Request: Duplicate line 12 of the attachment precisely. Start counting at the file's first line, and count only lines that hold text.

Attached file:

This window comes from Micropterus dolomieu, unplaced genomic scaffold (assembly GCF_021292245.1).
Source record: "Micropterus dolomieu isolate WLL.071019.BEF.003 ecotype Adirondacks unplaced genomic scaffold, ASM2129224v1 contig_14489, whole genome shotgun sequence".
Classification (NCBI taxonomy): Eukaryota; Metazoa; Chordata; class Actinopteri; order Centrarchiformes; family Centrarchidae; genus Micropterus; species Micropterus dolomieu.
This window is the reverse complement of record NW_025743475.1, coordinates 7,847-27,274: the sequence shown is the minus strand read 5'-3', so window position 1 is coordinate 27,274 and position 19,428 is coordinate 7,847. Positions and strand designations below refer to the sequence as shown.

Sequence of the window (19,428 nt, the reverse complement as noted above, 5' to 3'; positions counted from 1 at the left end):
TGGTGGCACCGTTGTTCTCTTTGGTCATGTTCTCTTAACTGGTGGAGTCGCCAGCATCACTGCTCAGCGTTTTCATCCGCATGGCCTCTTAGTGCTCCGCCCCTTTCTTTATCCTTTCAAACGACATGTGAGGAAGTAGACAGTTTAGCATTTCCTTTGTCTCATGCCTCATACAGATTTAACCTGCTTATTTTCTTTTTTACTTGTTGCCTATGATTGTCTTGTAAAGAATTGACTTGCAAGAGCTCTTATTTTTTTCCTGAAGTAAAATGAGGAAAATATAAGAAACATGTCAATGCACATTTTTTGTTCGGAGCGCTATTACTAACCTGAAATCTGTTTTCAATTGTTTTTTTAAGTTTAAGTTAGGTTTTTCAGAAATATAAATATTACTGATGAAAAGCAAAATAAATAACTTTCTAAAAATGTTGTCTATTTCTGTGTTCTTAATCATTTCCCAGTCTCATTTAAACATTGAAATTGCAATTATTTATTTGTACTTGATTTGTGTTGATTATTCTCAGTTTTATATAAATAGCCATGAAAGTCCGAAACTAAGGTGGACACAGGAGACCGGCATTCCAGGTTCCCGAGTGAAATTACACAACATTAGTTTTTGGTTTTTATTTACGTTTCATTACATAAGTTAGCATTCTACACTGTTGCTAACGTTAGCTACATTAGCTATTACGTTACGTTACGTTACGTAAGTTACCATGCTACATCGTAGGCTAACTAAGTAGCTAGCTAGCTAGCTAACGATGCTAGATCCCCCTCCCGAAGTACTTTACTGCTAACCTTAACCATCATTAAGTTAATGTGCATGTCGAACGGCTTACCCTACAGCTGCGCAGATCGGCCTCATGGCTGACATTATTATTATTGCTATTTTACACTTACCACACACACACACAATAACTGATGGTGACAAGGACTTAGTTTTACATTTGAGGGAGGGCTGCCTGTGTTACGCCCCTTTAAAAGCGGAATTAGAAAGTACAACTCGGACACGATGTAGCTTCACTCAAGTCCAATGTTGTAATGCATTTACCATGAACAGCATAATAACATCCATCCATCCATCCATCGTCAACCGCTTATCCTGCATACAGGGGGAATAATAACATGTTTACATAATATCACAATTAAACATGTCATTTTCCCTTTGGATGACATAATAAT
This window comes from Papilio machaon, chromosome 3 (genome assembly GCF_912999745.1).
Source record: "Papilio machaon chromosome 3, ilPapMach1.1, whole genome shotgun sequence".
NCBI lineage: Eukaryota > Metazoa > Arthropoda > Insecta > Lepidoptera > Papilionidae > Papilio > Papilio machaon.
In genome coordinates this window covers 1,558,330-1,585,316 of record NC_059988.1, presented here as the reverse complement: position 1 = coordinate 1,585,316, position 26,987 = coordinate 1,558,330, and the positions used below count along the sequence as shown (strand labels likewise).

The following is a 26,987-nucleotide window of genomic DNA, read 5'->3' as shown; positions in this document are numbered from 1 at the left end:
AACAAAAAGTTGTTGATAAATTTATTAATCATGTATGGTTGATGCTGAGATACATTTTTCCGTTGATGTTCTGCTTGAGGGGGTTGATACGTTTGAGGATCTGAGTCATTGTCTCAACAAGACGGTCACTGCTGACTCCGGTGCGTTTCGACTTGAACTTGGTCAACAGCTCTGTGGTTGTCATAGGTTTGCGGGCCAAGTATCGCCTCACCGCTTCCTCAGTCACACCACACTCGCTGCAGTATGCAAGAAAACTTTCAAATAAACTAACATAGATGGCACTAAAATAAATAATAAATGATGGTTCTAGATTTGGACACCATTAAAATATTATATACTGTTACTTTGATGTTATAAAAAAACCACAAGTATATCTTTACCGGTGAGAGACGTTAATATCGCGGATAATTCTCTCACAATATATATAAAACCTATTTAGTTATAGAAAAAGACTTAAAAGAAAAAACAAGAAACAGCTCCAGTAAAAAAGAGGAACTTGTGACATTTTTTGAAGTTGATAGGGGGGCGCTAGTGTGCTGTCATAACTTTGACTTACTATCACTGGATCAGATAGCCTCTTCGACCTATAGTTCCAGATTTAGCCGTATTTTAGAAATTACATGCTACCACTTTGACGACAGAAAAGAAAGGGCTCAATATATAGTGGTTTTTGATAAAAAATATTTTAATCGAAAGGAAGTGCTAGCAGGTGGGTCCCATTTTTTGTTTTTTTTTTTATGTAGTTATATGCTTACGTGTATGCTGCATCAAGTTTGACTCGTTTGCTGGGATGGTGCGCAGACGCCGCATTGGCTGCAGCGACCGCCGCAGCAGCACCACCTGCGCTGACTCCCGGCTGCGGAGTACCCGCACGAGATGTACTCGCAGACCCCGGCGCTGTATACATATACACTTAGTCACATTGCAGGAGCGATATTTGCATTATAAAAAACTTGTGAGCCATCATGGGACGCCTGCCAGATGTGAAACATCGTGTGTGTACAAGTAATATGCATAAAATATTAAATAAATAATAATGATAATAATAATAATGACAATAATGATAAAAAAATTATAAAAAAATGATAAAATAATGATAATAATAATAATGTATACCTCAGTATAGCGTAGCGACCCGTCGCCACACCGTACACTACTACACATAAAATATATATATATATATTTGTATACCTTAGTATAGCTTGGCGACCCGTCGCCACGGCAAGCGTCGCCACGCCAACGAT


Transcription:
AACAAAAAGTTGTTGATAAATTTATTAATCATGTATGGTTGATGCTGAGATACATTTTTCCGTTGATGTTCTGCTTGAGGGGGTTGATACGTTTGAGGATCTGAGTCATTGTCTCAACAAGACGGTCACTGCTGACTCCGGTGCGTTTCGACTTGAACTTGGTCAACAGCTCTGTGGTTGTCATAGGTTTGCGGGCCAAGTATCGCCTCACCGCTTCCTCAGTCACACCACACTCGCTGCAGTATGCAAGAAAACTTTCAAATAAACTAACATAGATGGCACTAAAATAAATAATAAATGATGGTTCTAGATTTGGACACCATTAAAATATTATATACTGTTACTTTGATGTTATAAAAAAACCACAAGTATATCTTTACCGGTGAGAGACGTTAATATCGCGGATAATTCTCTCACAATATATATAAAACCTATTTAGTTATAGAAAAAGACTTAAAAGAAAAAACAAGAAACAGCTCCAGTAAAAAAGAGGAACTTGTGACATTTTTTGAAGTTGATAGGGGGGCGCTAGTGTGCTGTCATAACTTTGACTTACTATCACTGGATCAGATAGCCTCTTCGACCTATAGTTCCAGATTTAGCCGTATTTTAGAAATTACATGCTACCACTTTGACGACAGAAAAGAAAGGGCTCAATATATAGTGGTTTTTGATAAAAAATATTTTAATCGAAAGGAAGTGCTAGCAGGTGGGTCCCATTTTTTGTTTTTTTTTTTATGTAGTTATATGCTTACGTGTATGCTGCATCAAGTTTGACTCGTTTGCTGGGATGGTGCGCAGACGCCGCATTGGCTGCAGCGACCGCCGCAGCAGCACCACCTGCGCTGACTCCCGGCTGCGGAGTACCCGCACGAGATGTACTCGCAGACCCCGGCGCTGTATACATATACACTTAGTCACATTGCAGGAGCGATATTTGCATTATAAAAAACTTGTGAGCCATCATGGGACGCCTGCCAGATGTGAAACATCGTGTGTGTACAAGTAATATGCATAAAATATTAAATAAATAATAATGATAATAATAATAATGACAATAATGATAAAAAAATTATAAAAAAATGATAAAATAATGATAATAATAATAATGTATACCTCAGTATAGCGTAGCGACCCGTCGCCACACCGTACACTACTACACATAAAATATATATATATATATTTGTATACCTTAGTATAGCTTGGCGACCCGTCGCCACGGCAAGCGTCGCCACGCCAACGAT